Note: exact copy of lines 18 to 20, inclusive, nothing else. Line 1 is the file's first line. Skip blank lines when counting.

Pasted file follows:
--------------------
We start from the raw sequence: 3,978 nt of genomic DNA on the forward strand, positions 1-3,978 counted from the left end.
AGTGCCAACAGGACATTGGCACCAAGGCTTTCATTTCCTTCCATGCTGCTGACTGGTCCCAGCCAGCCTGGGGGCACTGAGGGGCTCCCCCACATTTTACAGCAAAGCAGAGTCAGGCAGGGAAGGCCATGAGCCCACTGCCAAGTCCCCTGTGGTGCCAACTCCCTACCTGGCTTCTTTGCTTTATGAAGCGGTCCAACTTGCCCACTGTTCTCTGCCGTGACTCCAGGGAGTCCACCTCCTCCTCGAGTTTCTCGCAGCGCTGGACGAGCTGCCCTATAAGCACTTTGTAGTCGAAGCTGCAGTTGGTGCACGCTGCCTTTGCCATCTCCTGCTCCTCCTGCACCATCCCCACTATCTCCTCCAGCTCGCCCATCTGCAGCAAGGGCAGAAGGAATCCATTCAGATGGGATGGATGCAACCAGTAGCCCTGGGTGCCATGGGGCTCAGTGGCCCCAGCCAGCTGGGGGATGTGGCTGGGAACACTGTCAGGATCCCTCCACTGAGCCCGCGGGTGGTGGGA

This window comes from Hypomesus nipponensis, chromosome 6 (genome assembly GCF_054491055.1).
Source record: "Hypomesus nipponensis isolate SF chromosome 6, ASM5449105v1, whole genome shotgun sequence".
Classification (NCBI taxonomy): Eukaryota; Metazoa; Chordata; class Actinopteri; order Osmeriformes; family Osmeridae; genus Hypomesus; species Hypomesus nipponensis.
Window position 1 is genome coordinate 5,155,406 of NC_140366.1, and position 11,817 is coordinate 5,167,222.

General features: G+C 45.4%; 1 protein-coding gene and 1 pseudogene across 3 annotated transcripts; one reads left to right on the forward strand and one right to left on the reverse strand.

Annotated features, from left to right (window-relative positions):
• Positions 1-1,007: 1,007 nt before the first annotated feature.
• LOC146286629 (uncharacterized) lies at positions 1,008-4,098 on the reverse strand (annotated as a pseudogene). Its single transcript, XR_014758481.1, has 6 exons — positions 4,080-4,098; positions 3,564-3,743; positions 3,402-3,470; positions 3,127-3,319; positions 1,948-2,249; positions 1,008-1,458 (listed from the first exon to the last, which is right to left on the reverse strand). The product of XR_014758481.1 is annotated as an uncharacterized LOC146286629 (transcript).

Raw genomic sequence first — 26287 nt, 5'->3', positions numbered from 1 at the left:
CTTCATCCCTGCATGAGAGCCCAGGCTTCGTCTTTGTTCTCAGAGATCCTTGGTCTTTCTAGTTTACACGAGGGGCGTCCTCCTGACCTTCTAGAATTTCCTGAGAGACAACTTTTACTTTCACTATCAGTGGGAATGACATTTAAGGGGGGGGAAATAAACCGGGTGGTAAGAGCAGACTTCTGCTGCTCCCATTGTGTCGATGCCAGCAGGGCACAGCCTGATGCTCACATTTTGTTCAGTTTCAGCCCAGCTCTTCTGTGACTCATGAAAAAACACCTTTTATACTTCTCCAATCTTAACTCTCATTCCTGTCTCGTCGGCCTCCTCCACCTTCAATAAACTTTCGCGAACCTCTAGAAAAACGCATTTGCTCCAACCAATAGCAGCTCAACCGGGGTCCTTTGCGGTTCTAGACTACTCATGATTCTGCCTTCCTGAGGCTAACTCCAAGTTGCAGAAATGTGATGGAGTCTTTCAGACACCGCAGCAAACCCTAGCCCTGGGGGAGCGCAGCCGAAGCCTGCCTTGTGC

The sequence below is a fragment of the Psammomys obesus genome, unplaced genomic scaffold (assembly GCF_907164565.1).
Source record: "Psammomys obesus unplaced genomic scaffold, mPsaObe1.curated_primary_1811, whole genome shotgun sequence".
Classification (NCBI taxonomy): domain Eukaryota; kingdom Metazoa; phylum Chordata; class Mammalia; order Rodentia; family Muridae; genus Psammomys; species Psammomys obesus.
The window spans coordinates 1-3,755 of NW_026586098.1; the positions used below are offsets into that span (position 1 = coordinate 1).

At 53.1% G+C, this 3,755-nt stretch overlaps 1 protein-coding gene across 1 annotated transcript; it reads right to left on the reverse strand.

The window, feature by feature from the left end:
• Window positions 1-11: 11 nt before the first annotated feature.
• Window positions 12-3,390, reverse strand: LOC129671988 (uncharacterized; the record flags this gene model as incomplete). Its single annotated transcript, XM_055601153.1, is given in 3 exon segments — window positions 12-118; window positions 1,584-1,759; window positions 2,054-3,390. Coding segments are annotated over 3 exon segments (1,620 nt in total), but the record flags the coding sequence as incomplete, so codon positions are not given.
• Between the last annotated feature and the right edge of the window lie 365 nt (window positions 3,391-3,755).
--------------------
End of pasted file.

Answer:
The window, feature by feature from the left end:
• Window positions 1-11: 11 nt before the first annotated feature.
• Window positions 12-3,390, reverse strand: LOC129671988 (uncharacterized; the record flags this gene model as incomplete). Its single annotated transcript, XM_055601153.1, is given in 3 exon segments — window positions 12-118; window positions 1,584-1,759; window positions 2,054-3,390. Coding segments are annotated over 3 exon segments (1,620 nt in total), but the record flags the coding sequence as incomplete, so codon positions are not given.